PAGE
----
1. Urban agglomerations: what kind of definition?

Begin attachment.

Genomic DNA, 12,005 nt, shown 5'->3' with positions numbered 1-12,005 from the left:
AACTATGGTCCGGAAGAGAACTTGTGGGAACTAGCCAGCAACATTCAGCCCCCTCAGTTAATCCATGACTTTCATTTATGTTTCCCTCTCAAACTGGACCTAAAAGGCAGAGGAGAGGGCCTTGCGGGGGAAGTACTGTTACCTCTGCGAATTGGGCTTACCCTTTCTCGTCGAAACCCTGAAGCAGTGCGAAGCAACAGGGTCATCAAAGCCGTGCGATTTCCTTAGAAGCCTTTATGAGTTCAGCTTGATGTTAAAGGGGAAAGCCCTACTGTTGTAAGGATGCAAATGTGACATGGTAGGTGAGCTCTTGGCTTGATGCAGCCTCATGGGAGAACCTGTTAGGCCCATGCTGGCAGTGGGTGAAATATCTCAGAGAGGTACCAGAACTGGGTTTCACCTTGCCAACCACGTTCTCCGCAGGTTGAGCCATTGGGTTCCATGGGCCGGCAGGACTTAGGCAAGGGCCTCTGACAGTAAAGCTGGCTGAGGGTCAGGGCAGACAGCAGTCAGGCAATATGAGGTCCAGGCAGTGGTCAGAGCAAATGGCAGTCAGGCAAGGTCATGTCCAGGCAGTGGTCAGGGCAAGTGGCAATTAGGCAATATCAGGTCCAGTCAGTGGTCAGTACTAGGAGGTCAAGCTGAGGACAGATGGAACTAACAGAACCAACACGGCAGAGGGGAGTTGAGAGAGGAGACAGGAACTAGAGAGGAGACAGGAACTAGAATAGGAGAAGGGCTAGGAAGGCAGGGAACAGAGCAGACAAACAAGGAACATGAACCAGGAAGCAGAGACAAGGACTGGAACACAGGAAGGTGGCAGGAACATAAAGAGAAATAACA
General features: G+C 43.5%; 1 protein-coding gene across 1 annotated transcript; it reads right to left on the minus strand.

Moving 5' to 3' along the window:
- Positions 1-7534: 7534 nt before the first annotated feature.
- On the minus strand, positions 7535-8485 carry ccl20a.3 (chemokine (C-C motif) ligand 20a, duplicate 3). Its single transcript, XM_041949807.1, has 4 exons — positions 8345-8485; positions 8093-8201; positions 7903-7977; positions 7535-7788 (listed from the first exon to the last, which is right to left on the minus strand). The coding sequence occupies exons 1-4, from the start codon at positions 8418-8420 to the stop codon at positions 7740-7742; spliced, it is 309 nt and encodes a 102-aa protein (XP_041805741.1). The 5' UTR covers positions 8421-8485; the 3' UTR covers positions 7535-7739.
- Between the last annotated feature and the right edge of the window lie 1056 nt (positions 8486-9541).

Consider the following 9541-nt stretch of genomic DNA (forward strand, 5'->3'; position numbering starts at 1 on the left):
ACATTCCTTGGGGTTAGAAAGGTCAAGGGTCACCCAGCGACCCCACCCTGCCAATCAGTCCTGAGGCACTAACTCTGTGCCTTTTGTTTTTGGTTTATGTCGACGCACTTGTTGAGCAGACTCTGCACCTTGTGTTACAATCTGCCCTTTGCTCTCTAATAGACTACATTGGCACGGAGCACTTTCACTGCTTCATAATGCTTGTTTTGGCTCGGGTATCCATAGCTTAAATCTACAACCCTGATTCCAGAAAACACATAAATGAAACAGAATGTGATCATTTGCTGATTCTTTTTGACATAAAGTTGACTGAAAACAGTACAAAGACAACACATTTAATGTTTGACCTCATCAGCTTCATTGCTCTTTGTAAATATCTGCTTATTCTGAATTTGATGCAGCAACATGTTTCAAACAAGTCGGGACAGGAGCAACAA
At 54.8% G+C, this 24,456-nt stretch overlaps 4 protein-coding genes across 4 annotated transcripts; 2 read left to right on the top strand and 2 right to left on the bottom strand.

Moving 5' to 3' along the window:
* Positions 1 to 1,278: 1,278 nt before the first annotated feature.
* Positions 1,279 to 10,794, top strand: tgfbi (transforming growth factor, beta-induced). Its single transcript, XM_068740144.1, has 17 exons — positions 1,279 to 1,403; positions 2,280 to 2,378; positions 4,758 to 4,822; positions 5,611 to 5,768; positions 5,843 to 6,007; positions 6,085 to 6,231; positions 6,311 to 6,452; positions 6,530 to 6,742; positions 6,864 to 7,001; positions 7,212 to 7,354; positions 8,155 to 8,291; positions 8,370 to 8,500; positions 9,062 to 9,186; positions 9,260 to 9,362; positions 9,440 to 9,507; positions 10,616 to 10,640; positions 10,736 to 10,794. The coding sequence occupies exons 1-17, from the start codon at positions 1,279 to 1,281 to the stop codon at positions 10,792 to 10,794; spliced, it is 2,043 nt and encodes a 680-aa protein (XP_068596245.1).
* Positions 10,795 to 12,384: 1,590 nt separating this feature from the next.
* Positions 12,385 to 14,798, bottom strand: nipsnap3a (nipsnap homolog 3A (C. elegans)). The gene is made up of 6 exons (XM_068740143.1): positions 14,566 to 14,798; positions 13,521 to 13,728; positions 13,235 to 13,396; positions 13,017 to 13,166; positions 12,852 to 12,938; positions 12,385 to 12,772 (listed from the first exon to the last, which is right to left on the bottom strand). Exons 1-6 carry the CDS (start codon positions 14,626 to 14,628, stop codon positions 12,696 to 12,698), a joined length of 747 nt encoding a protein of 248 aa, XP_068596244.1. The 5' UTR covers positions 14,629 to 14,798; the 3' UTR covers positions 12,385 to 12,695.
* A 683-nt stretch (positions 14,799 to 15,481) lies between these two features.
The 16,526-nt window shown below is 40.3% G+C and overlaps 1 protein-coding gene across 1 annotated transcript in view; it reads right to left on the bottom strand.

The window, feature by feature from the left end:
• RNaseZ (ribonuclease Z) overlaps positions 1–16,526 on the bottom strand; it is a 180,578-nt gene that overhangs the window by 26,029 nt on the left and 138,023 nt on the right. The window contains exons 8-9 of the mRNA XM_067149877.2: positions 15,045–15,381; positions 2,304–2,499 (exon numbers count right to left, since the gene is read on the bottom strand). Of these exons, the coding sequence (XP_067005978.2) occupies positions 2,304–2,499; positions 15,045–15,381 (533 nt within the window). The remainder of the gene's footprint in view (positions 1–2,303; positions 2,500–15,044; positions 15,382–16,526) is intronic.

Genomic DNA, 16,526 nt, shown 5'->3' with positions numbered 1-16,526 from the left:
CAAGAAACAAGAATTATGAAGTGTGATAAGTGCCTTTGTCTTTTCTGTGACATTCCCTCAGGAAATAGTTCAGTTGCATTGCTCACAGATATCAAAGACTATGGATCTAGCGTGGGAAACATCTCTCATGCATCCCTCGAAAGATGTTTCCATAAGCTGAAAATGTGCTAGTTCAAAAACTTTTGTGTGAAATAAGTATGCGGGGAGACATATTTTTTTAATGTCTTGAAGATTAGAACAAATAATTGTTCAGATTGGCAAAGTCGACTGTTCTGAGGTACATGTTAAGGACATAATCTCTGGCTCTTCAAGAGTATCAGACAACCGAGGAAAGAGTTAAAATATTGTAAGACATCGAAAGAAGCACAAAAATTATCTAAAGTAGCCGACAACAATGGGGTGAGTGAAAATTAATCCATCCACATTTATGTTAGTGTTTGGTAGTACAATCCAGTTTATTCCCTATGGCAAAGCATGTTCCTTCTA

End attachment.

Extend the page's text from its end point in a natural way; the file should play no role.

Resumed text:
In Dysturb database, the localities of census are also gathered by urban area insofar as the double practice of the intra urban buffer zone and of the projection of displaced urban areas beyond the borders of the Bantustans (fig. 4) creates a morphological discontinuity. It makes a specific South African type of both functional and morphological urban areas including large planned buffer zones between core agglomeration, and projected urban fragments. This South African type of urban agglomeration is allowed for the international comparisons based on morphological definition of urban areas (Moriconi-Ebrard, 1993 & 1994; StatSA 2001; Bretagnolle, Pumain & Vacchiani-Marcuzzo, 2009). The authors of Dysturb have used a first association of the cities and their dependant townships carried out by François-Moriconi in the year 1990, supplemented by the work of the HRC, The Two South Africas (1992), and a systematic work (Vacchiani-Marcuzzo, 2005). This last work also took into account the urban displaced areas of the bantustans distant from several tens of kilometers. One can give as an example the town of Bloemfontein, which forms a continuous urban area with its township Mangaung but which in the South-African context must be associated with Botshabelo, a settlement project at several tens of kilometers within the policy framework of the forced removals to form what was initially to be an enclave of Bantustan. The municipality is today called Mangaung and includes parts of the agglomeration.